Travelling to the earth’s wildest places has obsessed humans for centuries. The difference is that now, we can do it in style and little risk, as Darius Sanai explains
To travel to the ends of the earth. It’s a metaphorical concept these days, but one that has inspired travellers from Livingstone to Scott. Many of us would like to think of ourselves as modern-day explorers, setting foot where no man or woman has gone before, and there are a surprising number of experiences that can take you very close to this goal.
Staying in a mountain village in Papua New Guinea, or trekking across the Antarctic, may not be replete with the kinds of danger Stanley faced in Africa or Scott in the South Pole, but it’s certainly a change from the office grind, yacht or private jet, however privileged your lifestyle. And a new generation of travel companies has emerged to assist clients with just such demands.
It’s about far more than barefoot chic. “One of our clients, who is on the Forbes Billionaires list, comes from a very humble background,” says one travel company insider. “He wanted to show his children that the world is very different from their Chelsea house and Nikki Beach holidays. He asked us to organise a three month tour through South America, including being left on an Amazon tributary for a week with just the supplies on their back. They had no satellite phone, nothing: if they’d gotten ill or lost, they would have died. But they didn’t; and they had the time of their lives.” They also spent time in mountain villages in Peru where very few Westerners had gone before. Some may decry such journeys as “human safaris”, but how better to learn about the world? And if it is done with humility and empathy, there is no reason why all three sides – the traveller, the locals, and the travel company – can’t benefit.
One of the companies at the forefront of this style of travel is the London and New York-based outfit Black Tomato, which has recently launched an even more extreme offshoot, Epic Tomato.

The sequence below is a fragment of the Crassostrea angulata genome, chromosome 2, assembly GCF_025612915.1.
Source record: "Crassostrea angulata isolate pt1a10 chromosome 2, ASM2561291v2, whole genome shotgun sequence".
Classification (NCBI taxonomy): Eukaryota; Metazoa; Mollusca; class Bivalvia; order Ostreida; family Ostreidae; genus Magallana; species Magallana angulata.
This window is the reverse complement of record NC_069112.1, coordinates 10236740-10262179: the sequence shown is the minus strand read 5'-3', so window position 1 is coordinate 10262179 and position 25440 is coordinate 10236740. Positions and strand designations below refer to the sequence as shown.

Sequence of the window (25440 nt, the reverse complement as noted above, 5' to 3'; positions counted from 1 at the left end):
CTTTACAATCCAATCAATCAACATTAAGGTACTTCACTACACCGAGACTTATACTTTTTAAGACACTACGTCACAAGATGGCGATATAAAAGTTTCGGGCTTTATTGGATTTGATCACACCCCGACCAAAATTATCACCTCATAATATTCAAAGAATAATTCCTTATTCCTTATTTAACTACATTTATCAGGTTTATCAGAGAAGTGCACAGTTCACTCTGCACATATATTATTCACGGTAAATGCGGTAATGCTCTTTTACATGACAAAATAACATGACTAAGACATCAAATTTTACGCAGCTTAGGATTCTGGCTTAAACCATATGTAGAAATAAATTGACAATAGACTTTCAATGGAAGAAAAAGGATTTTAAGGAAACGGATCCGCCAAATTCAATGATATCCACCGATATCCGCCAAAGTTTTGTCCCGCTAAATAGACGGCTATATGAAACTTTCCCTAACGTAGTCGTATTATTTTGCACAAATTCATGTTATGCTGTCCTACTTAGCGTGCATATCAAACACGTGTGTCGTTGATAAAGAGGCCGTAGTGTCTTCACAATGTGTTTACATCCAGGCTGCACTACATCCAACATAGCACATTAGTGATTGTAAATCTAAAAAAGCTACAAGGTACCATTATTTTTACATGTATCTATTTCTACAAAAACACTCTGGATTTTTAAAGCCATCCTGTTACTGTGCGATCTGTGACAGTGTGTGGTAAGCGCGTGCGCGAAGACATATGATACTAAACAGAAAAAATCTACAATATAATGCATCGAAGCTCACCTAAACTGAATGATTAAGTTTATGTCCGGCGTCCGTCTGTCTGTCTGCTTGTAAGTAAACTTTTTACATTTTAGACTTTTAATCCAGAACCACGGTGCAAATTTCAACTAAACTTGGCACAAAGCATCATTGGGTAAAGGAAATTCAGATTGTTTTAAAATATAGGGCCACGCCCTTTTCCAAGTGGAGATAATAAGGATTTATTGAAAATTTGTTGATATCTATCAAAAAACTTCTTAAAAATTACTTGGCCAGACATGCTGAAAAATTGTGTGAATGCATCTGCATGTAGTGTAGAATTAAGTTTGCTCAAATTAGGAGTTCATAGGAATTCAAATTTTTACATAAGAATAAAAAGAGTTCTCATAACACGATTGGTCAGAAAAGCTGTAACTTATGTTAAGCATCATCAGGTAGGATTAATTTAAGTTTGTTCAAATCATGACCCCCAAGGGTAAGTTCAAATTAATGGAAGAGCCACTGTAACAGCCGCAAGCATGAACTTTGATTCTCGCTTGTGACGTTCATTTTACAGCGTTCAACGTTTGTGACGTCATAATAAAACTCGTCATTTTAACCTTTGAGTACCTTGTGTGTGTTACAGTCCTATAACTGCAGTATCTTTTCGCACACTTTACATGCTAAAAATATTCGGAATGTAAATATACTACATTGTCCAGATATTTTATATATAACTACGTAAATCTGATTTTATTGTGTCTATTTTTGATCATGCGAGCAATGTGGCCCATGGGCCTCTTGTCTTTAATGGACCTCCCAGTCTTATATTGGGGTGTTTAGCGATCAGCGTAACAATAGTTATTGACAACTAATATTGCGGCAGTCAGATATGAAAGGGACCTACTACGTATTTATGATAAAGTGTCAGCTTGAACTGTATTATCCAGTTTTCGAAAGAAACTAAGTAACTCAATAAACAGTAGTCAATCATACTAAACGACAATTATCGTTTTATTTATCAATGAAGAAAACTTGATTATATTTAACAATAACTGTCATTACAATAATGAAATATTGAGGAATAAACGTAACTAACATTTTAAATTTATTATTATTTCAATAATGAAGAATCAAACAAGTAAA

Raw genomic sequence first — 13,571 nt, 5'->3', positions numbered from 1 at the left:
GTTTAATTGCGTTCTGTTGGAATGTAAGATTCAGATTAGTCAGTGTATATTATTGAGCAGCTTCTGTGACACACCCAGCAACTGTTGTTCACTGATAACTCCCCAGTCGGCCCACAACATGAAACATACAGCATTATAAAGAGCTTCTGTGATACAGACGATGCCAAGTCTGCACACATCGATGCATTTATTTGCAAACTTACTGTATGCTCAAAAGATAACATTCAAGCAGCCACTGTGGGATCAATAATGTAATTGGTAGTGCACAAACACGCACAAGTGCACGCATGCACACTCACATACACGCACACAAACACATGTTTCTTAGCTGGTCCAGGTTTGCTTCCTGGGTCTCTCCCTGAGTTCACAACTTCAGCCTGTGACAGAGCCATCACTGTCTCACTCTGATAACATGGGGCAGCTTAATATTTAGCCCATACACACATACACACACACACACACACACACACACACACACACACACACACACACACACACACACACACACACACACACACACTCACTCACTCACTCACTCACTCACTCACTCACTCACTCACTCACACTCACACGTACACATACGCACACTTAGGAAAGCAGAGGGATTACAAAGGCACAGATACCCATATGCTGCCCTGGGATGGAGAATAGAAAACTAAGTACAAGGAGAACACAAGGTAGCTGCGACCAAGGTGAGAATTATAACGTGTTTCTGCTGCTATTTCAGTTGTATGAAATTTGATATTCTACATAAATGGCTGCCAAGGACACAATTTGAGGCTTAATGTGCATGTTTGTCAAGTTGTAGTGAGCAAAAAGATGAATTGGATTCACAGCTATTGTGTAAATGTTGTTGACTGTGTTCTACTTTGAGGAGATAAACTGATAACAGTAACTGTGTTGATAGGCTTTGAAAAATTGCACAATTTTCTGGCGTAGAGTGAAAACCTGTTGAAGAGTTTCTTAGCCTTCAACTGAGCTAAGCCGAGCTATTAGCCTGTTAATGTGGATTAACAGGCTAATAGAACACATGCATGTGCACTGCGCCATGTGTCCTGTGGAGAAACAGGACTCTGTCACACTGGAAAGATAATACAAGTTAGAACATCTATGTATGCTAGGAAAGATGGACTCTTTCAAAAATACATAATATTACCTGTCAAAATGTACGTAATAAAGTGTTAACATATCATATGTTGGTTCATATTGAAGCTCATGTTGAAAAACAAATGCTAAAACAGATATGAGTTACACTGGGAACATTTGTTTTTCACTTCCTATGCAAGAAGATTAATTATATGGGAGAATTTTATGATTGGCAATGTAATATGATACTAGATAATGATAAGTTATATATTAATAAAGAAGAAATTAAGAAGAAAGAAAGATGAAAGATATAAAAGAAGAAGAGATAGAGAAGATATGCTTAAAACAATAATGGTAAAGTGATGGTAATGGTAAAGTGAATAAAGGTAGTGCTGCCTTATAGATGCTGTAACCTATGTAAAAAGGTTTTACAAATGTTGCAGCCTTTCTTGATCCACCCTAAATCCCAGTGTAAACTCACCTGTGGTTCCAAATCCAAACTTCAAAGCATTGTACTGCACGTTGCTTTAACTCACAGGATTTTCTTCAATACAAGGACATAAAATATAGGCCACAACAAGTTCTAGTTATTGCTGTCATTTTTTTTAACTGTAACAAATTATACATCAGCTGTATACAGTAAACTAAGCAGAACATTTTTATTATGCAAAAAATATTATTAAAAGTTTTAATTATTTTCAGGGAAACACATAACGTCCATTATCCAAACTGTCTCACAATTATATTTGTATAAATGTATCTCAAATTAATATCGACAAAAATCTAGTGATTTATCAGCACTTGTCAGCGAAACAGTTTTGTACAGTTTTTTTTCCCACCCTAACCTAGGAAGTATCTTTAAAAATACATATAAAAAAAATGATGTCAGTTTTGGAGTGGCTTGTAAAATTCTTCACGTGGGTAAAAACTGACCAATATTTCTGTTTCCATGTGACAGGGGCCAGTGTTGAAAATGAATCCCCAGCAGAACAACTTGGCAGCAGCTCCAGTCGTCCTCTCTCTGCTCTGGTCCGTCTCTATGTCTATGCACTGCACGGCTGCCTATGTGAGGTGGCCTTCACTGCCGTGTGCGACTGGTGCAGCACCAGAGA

“To me Epic Tomato is about meeting the needs of an experience-hungry person who wants to be challenged and get more than the easily accessible,” says Tom Marchant, the company’s young founder and CEO. “They may have the yacht, the plane and the island but to summit a never-beenclimbed mountain, or trek through jungle that no western traveller has ever set foot in, is something truly unique. “To me it is also a modern definition of luxury. Luxury these days is about providing rare access and extremely personalised services to an individual and dropping off the grid to go somewhere where few others or no one has been before is the embodiment of that.”
They may have the yacht, the plane and the island but to summit a never-been-climbed mountain, or trek through jungle that no western traveller has ever set foot in, is something truly unique
Another player in the adventure travel field is the global travel company Abercrombie & Kent. Says their UK Managing Director Justin Wateridge: “Our clients have the curiosity and confidence to learn more of the astounding diversity of this planet. Travel gives them so much – experience, empathy, perspective, understanding and such vivid memories. They come to us for inspiration. We listen to their brief and deliver an experience that is tailor-made to their needs.”
The great Victorian-era travellers were criticised in some quarters as selfish, for leaving their families and seeking personal gain from their experiences. We can be just as selfish; the difference is, we can do it with our families, and with rather less risk to life and limb. These pages are a celebration of the enduring human passion for adventure travel.